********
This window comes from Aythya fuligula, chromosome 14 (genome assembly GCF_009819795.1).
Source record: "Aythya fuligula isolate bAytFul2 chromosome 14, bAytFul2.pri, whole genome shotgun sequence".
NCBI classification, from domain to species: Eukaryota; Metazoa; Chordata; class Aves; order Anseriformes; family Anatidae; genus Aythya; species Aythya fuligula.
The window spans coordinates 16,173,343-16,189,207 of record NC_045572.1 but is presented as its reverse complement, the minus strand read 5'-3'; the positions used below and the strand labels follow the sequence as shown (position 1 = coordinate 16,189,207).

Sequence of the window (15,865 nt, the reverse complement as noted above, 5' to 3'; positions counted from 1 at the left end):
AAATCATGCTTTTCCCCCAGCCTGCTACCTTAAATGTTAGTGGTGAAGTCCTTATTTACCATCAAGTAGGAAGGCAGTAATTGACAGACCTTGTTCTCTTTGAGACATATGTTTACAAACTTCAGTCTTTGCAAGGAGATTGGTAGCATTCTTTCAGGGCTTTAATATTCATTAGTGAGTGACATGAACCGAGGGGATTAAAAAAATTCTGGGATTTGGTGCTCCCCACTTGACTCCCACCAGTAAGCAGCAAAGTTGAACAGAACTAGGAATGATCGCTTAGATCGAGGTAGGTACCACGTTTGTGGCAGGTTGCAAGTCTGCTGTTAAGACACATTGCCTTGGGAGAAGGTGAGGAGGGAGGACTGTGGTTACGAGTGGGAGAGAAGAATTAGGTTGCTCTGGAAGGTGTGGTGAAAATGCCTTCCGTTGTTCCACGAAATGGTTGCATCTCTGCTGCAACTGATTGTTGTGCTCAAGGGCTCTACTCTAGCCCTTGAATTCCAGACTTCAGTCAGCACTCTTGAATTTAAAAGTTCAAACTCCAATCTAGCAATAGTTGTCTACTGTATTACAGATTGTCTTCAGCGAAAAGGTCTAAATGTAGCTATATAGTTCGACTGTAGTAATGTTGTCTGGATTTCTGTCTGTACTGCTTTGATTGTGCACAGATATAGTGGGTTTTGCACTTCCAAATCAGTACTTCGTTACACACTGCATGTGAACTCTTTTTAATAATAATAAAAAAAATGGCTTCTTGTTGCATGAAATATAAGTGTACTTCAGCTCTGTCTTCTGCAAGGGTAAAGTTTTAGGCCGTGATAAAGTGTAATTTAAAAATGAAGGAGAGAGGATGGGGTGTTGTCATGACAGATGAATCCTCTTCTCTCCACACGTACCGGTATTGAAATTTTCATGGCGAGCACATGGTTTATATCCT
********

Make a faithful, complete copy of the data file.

This window comes from Aythya fuligula, chromosome 14 (genome assembly GCF_009819795.1).
Source record: "Aythya fuligula isolate bAytFul2 chromosome 14, bAytFul2.pri, whole genome shotgun sequence".
NCBI classification, from domain to species: Eukaryota; Metazoa; Chordata; class Aves; order Anseriformes; family Anatidae; genus Aythya; species Aythya fuligula.
The window spans coordinates 16,173,343-16,189,207 of record NC_045572.1 but is presented as its reverse complement, the minus strand read 5'-3'; the positions used below and the strand labels follow the sequence as shown (position 1 = coordinate 16,189,207).

Sequence of the window (15,865 nt, the reverse complement as noted above, 5' to 3'; positions counted from 1 at the left end):
AAATCATGCTTTTCCCCCAGCCTGCTACCTTAAATGTTAGTGGTGAAGTCCTTATTTACCATCAAGTAGGAAGGCAGTAATTGACAGACCTTGTTCTCTTTGAGACATATGTTTACAAACTTCAGTCTTTGCAAGGAGATTGGTAGCATTCTTTCAGGGCTTTAATATTCATTAGTGAGTGACATGAACCGAGGGGATTAAAAAAATTCTGGGATTTGGTGCTCCCCACTTGACTCCCACCAGTAAGCAGCAAAGTTGAACAGAACTAGGAATGATCGCTTAGATCGAGGTAGGTACCACGTTTGTGGCAGGTTGCAAGTCTGCTGTTAAGACACATTGCCTTGGGAGAAGGTGAGGAGGGAGGACTGTGGTTACGAGTGGGAGAGAAGAATTAGGTTGCTCTGGAAGGTGTGGTGAAAATGCCTTCCGTTGTTCCACGAAATGGTTGCATCTCTGCTGCAACTGATTGTTGTGCTCAAGGGCTCTACTCTAGCCCTTGAATTCCAGACTTCAGTCAGCACTCTTGAATTTAAAAGTTCAAACTCCAATCTAGCAATAGTTGTCTACTGTATTACAGATTGTCTTCAGCGAAAAGGTCTAAATGTAGCTATATAGTTCGACTGTAGTAATGTTGTCTGGATTTCTGTCTGTACTGCTTTGATTGTGCACAGATATAGTGGGTTTTGCACTTCCAAATCAGTACTTCGTTACACACTGCATGTGAACTCTTTTTAATAATAATAAAAAAAATGGCTTCTTGTTGCATGAAATATAAGTGTACTTCAGCTCTGTCTTCTGCAAGGGTAAAGTTTTAGGCCGTGATAAAGTGTAATTTAAAAATGAAGGAGAGAGGATGGGGTGTTGTCATGACAGATGAATCCTCTTCTCTCCACACGTACCGGTATTGAAATTTTCATGGCGAGCACATGGTTTATATCCT